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December 09 2011

Europe u-knighted: King Arthur proves how European the British are

With the EU in turmoil, David Cameron would do well to remember that King Arthur, hero of British folklore, has in fact enjoyed a long reign in European cultural history

King Arthur must be turning in his grave – or emerging from his cave on Snowdon to save us all. That would be cool.

Arthur of the Britons, defender of Albion against the invading hordes – don't make me laugh. Our greatest national myth is proof of how deeply European we are – and how much Britain has contributed to the idea of Europe. There may be fewer and fewer "good Europeans" left in Britain, as the EU dream apparently becomes a nightmare. But Arthur is their king.

It's a cultural degradation that so many people nowadays seek the origins of Arthur in a dark age twilight of battling Brits. The "real" chieftain Arthur, supposedly fighting Saxons in the ruins of Roman Britain, will never be found. What's more, his paltry traces are dull in comparison to the great European medieval legend of King Arthur and the Knights of the Round Table.

The wonderful thing about Arthur is how a hero of British folklore (apparently originating in Wales), with his life recorded in pseudo-factual detail by Geoffrey of Monmouth in the first half of the 12th century, became a sublime artefact of European culture. The genius who made Arthur great was not British, but French. In the second half of the 12th century, Chretien de Troyes sang beautiful tales in which Arthur's court becomes a fabulous place of chivalry and love. Queen Guinevere, Gawain, and Sir Lancelot become romantic characters in his works. The tradition he founded became one of the strongest forces in gothic culture throughout Europe. In France, followers of Chretien told the stories of Lancelot and Guinevere and the pursuit of the Holy Grail in epics of eerie magic. In Britain, the French version of "our" national myth was brought home in the poem of Gawain and the Green Knight. It is no coincidence that when Thomas Malory compiled all the stories of Arthur in 15th-century English, his book was given a French title – Le Morte d'Arthur – for his sources were French.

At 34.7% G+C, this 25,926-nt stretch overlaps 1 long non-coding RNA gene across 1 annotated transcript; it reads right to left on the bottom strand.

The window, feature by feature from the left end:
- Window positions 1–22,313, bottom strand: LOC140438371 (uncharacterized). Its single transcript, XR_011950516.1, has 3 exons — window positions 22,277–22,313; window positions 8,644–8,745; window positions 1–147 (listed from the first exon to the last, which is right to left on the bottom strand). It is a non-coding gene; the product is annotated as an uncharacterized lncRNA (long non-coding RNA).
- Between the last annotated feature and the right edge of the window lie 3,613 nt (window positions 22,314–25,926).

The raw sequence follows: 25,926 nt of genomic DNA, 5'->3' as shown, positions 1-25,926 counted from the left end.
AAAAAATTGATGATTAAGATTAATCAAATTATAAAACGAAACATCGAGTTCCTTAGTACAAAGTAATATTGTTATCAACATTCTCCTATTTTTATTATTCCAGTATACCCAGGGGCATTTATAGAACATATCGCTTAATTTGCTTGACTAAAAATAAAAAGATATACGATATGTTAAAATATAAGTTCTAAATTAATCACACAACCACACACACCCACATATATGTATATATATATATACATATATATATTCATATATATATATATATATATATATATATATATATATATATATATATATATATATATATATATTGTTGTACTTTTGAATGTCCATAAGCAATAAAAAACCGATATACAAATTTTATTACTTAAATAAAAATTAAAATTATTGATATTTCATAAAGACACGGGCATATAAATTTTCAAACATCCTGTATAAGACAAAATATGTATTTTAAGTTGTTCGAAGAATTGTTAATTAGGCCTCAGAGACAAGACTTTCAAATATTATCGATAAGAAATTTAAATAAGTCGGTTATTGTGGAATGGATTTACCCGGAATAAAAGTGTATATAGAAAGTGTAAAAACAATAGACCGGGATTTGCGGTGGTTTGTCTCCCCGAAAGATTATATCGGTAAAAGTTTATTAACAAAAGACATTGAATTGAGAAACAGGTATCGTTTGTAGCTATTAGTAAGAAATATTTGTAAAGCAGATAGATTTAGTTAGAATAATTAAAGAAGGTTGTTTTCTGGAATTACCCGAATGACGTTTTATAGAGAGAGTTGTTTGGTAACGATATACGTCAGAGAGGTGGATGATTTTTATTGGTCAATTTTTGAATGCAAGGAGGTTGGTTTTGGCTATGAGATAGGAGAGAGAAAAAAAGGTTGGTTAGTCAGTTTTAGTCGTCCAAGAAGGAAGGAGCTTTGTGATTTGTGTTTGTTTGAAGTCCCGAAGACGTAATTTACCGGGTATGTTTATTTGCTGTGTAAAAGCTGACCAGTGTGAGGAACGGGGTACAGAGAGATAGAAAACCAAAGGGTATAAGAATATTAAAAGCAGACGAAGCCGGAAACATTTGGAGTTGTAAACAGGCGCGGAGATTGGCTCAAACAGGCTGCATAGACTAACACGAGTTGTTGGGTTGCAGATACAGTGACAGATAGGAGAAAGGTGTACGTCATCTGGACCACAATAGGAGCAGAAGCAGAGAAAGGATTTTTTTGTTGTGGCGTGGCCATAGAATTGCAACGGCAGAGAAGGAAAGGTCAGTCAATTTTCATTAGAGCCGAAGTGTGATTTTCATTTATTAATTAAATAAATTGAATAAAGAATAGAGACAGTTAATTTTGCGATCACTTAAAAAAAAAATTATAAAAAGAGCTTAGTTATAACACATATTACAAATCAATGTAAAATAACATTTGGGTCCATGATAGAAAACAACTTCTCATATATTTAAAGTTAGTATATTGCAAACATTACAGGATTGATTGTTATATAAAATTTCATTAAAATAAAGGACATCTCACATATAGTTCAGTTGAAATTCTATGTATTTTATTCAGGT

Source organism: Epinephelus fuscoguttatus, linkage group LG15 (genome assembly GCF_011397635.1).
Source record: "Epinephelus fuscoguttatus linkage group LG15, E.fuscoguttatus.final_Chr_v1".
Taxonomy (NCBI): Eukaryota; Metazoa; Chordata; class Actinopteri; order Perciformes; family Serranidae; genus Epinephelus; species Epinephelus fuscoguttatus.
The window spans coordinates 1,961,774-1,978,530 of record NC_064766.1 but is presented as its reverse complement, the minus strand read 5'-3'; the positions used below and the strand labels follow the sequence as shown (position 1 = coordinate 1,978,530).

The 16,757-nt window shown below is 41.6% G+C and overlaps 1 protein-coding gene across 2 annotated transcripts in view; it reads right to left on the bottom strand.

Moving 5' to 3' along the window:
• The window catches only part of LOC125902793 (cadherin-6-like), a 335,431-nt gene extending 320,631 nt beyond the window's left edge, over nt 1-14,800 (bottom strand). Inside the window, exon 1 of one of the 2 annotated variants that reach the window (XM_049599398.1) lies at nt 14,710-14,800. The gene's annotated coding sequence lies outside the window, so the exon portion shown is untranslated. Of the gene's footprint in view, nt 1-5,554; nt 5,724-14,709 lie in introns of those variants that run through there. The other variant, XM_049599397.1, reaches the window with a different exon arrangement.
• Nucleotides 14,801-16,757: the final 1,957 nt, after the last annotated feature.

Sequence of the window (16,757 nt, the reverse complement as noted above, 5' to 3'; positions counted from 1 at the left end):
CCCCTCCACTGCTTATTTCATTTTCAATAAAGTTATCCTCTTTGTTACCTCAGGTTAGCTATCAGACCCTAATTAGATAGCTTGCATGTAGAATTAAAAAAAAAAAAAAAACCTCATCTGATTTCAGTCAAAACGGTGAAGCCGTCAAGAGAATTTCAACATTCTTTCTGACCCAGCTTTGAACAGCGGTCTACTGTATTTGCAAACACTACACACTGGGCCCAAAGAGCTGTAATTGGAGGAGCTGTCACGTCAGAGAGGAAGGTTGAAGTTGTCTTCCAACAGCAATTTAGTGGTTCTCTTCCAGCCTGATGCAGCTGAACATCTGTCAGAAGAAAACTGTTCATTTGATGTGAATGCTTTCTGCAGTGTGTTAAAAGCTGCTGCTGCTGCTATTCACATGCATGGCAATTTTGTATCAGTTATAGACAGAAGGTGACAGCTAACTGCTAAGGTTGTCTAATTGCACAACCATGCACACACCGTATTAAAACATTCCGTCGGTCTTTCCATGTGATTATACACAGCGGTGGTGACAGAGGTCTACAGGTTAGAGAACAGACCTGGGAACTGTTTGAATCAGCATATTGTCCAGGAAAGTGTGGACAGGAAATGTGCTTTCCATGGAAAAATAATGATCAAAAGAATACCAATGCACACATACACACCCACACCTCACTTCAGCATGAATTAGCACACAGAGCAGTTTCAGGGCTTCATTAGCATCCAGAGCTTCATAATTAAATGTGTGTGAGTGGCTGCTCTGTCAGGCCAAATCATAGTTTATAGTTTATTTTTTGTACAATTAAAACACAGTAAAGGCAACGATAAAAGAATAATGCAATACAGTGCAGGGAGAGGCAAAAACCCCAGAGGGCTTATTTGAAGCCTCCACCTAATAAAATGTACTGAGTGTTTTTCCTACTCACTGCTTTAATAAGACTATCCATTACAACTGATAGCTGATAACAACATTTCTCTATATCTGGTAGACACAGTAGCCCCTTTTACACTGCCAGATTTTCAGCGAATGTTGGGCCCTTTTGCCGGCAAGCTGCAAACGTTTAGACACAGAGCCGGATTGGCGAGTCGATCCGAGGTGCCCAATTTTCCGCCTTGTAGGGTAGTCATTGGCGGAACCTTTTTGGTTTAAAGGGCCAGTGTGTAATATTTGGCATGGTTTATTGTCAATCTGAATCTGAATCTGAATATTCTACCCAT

Arthur did not stop in France. The Arthurian knight Perceval and his quest for the Holy Grail – as told by Chretien de Troyes – became the German epic Parzival. In Italy, the world of King Arthur was painted on the walls of Renaissance palaces in Mantua and Ferrara.

In 19th-century culture, Arthur continued his pan-European reign. While the pre-Raphaelites were painting Arthurian myth, Richard Wagner was dramatising it as opera. What is fascinating is that all through this long European cultural history, the scenography of the legend remained Celtic and western British. Wagner's Tristan and Isolde is set in Cornwall and Brittany, just as the tales of Chretien mix Breton place names with places such as Carleon and Tintagel.

Arthur, British and European, should remind us who we are. We are Europeans, like it or not. Even when the whole continent is sitting in the Siege Perilous. © 2011 Guardian News and Media Limited or its affiliated companies. All rights reserved. | Use of this content is subject to our Terms & Conditions | More Feeds

The unloved euro is no design classic

The currency may have been with us for 10 years now, but its visual blandness has signally failed to bind Europeans together